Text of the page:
Mating opportunity and the evolution of sex-specific mortality rates in a butterfly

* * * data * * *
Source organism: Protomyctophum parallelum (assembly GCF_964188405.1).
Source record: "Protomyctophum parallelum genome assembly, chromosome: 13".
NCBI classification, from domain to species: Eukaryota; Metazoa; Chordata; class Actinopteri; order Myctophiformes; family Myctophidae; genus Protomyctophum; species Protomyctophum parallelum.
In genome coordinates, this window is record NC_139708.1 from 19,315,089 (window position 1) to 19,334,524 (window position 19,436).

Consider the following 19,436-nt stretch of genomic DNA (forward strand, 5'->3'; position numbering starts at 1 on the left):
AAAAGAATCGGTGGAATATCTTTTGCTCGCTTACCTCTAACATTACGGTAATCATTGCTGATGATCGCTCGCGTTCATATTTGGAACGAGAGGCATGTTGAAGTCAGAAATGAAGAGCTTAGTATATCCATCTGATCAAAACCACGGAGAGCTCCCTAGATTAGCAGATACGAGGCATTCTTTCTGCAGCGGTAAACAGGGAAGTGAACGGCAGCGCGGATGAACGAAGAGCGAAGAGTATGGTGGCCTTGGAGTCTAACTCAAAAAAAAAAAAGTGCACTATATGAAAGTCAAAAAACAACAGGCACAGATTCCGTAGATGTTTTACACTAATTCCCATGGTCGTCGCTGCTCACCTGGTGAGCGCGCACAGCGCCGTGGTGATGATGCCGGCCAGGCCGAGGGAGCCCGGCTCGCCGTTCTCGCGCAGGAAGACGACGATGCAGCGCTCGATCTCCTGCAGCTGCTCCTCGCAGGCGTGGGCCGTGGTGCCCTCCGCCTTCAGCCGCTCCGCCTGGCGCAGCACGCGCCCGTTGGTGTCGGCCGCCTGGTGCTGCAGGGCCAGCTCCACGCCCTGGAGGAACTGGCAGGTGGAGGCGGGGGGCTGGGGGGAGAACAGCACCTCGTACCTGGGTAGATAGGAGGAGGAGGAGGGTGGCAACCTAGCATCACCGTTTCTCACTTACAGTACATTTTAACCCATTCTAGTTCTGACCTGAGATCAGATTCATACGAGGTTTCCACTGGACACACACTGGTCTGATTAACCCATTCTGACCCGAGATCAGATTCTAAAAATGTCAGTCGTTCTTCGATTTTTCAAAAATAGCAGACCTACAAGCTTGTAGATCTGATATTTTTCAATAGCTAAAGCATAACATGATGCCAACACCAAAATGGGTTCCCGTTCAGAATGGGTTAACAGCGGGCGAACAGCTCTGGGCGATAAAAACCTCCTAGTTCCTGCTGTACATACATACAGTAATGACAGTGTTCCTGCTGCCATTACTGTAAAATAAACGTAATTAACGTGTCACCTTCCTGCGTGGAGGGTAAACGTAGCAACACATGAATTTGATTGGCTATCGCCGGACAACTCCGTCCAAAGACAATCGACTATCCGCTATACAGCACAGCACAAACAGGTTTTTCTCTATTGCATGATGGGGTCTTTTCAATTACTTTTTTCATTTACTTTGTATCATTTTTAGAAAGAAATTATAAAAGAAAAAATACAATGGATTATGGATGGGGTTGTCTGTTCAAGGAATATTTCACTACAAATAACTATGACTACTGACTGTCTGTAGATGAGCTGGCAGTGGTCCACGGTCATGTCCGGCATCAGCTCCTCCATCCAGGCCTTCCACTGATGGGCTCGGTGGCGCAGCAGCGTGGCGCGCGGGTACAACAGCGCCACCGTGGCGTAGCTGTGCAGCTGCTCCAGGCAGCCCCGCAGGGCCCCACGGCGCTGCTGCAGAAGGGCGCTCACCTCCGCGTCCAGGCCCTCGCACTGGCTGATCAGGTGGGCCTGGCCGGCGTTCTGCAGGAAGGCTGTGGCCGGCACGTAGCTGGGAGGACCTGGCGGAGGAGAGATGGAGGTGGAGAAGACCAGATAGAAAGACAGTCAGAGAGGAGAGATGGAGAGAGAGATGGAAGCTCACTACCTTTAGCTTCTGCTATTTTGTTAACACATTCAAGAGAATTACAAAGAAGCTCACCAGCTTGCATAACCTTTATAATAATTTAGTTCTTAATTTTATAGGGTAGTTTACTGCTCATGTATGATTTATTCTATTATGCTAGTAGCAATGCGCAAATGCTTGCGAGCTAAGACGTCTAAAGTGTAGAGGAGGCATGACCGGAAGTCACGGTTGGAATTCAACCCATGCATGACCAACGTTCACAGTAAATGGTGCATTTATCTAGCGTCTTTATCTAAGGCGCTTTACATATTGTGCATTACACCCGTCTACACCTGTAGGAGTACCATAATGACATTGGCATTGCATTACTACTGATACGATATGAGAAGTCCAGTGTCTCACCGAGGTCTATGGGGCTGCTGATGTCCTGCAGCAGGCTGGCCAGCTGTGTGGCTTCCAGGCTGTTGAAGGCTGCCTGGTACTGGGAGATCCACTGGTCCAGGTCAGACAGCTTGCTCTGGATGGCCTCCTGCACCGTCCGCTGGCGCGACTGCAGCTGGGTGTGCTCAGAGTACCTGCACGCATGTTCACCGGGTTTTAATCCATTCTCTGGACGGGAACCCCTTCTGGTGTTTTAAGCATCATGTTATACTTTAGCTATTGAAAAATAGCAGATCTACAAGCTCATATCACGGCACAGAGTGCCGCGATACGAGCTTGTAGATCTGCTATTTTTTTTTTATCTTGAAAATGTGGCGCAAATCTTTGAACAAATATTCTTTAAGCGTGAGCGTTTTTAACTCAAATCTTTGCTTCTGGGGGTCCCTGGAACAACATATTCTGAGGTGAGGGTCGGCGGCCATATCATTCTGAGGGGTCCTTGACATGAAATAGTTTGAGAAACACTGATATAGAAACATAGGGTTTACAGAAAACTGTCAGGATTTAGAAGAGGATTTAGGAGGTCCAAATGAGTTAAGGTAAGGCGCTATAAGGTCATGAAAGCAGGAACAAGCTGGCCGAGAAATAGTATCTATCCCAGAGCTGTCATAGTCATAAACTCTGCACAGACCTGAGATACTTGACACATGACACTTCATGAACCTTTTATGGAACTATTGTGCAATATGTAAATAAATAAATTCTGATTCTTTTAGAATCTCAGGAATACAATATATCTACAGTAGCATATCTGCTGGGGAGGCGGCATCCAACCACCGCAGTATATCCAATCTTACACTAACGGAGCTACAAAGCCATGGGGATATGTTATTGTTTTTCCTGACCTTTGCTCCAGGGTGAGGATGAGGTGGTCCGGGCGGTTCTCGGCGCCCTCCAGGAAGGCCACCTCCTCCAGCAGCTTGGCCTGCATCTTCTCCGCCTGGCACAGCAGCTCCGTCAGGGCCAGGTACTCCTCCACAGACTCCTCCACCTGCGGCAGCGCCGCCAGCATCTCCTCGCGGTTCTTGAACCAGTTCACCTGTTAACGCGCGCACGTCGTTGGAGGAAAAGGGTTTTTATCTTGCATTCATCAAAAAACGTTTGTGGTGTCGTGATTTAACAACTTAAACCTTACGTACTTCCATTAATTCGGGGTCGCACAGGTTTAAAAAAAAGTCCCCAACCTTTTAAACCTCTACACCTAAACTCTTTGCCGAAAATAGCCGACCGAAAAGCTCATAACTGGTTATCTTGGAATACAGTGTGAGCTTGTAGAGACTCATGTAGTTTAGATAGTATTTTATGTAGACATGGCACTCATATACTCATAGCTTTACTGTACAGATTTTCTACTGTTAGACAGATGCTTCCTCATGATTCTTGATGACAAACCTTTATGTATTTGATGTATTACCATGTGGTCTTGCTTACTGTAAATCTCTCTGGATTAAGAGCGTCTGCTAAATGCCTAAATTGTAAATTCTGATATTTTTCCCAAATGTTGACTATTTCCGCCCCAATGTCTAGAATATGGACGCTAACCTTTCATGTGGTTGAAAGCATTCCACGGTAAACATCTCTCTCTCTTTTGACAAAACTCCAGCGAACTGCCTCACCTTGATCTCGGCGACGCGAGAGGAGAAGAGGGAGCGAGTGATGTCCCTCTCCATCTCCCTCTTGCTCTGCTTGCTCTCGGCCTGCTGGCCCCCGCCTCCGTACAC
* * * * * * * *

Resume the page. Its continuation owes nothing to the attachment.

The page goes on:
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Life history theory predicts that organisms should only invest resources into intrinsic components of life span to the degree that it pays off in terms of reproductive success. Here, we investigate if the temporal distribution of mating opportunities may have influenced the evolution of intrinsic mortality rates in the butterfly Pararge aegeria (Satyrinae). In this species, females mate only once and the frequency of male mating opportunities depends on the temporal emergence pattern of virgin females. As expected, in a population from Madeira where females emerge continuously throughout the year, there was no sex difference in adult life span, while in a Swedish population with synchronised female emergence, males had significantly shorter life spans compared to females. A logistic mortality model provided the best fit to the observed change in age-specific mortality and all categories reached an asymptotic mortality rate of a similar magnitude. However, the Swedish males reached this mortality plateau more rapidly than the other categories. External mortality, due to water and food limitation, affected the pattern of sex-specific mortality but males from Sweden still had higher rates of mortality compared to all other categories. We argue that selection on male longevity is likely to be weaker in Sweden because under synchronised emergence, all females emerge and mate within a short period of time, after which male reproductive value will quickly approach zero. On Madeira, however, male reproductive value decrease more slowly with age since the probability of finding a receptive female is constant over the year.
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